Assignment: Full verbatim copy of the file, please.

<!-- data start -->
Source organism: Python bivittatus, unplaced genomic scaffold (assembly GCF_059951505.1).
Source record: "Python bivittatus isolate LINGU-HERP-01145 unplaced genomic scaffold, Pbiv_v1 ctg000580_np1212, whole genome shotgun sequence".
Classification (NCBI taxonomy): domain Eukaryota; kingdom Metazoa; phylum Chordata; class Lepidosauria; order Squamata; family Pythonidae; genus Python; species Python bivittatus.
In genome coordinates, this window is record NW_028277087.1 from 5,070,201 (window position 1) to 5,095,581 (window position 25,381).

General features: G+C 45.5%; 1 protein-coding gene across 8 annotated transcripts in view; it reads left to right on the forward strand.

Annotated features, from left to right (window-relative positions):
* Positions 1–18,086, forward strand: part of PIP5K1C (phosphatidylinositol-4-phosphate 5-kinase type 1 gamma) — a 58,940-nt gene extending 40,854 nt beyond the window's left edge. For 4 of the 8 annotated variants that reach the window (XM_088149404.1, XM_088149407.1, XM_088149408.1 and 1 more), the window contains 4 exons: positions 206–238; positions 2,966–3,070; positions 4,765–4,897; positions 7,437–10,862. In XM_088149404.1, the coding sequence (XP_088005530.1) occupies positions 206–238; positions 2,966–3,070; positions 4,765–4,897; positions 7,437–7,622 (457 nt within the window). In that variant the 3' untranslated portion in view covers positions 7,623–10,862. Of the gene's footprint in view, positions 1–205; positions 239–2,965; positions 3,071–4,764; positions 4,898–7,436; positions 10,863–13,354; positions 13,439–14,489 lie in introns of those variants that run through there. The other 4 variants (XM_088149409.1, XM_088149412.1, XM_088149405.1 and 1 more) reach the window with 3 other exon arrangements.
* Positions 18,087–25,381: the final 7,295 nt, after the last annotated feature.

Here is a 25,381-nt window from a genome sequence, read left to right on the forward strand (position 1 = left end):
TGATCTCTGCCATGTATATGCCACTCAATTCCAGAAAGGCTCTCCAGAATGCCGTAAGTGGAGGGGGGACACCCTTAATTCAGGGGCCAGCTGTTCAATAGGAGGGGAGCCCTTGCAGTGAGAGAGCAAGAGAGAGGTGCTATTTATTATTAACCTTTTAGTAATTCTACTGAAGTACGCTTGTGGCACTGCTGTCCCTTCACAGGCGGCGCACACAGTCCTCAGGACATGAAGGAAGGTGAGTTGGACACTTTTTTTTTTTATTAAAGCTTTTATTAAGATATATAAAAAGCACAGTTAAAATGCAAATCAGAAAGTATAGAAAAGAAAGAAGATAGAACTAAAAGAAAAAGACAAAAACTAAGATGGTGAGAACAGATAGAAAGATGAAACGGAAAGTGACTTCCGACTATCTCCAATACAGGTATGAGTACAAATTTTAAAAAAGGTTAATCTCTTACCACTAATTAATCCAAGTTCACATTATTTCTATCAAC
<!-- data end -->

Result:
Source organism: Python bivittatus, unplaced genomic scaffold (assembly GCF_059951505.1).
Source record: "Python bivittatus isolate LINGU-HERP-01145 unplaced genomic scaffold, Pbiv_v1 ctg000580_np1212, whole genome shotgun sequence".
Classification (NCBI taxonomy): domain Eukaryota; kingdom Metazoa; phylum Chordata; class Lepidosauria; order Squamata; family Pythonidae; genus Python; species Python bivittatus.
In genome coordinates, this window is record NW_028277087.1 from 5,070,201 (window position 1) to 5,095,581 (window position 25,381).

General features: G+C 45.5%; 1 protein-coding gene across 8 annotated transcripts in view; it reads left to right on the forward strand.

Annotated features, from left to right (window-relative positions):
* Positions 1–18,086, forward strand: part of PIP5K1C (phosphatidylinositol-4-phosphate 5-kinase type 1 gamma) — a 58,940-nt gene extending 40,854 nt beyond the window's left edge. For 4 of the 8 annotated variants that reach the window (XM_088149404.1, XM_088149407.1, XM_088149408.1 and 1 more), the window contains 4 exons: positions 206–238; positions 2,966–3,070; positions 4,765–4,897; positions 7,437–10,862. In XM_088149404.1, the coding sequence (XP_088005530.1) occupies positions 206–238; positions 2,966–3,070; positions 4,765–4,897; positions 7,437–7,622 (457 nt within the window). In that variant the 3' untranslated portion in view covers positions 7,623–10,862. Of the gene's footprint in view, positions 1–205; positions 239–2,965; positions 3,071–4,764; positions 4,898–7,436; positions 10,863–13,354; positions 13,439–14,489 lie in introns of those variants that run through there. The other 4 variants (XM_088149409.1, XM_088149412.1, XM_088149405.1 and 1 more) reach the window with 3 other exon arrangements.
* Positions 18,087–25,381: the final 7,295 nt, after the last annotated feature.

Here is a 25,381-nt window from a genome sequence, read left to right on the forward strand (position 1 = left end):
TGATCTCTGCCATGTATATGCCACTCAATTCCAGAAAGGCTCTCCAGAATGCCGTAAGTGGAGGGGGGACACCCTTAATTCAGGGGCCAGCTGTTCAATAGGAGGGGAGCCCTTGCAGTGAGAGAGCAAGAGAGAGGTGCTATTTATTATTAACCTTTTAGTAATTCTACTGAAGTACGCTTGTGGCACTGCTGTCCCTTCACAGGCGGCGCACACAGTCCTCAGGACATGAAGGAAGGTGAGTTGGACACTTTTTTTTTTTATTAAAGCTTTTATTAAGATATATAAAAAGCACAGTTAAAATGCAAATCAGAAAGTATAGAAAAGAAAGAAGATAGAACTAAAAGAAAAAGACAAAAACTAAGATGGTGAGAACAGATAGAAAGATGAAACGGAAAGTGACTTCCGACTATCTCCAATACAGGTATGAGTACAAATTTTAAAAAAGGTTAATCTCTTACCACTAATTAATCCAAGTTCACATTATTTCTATCAAC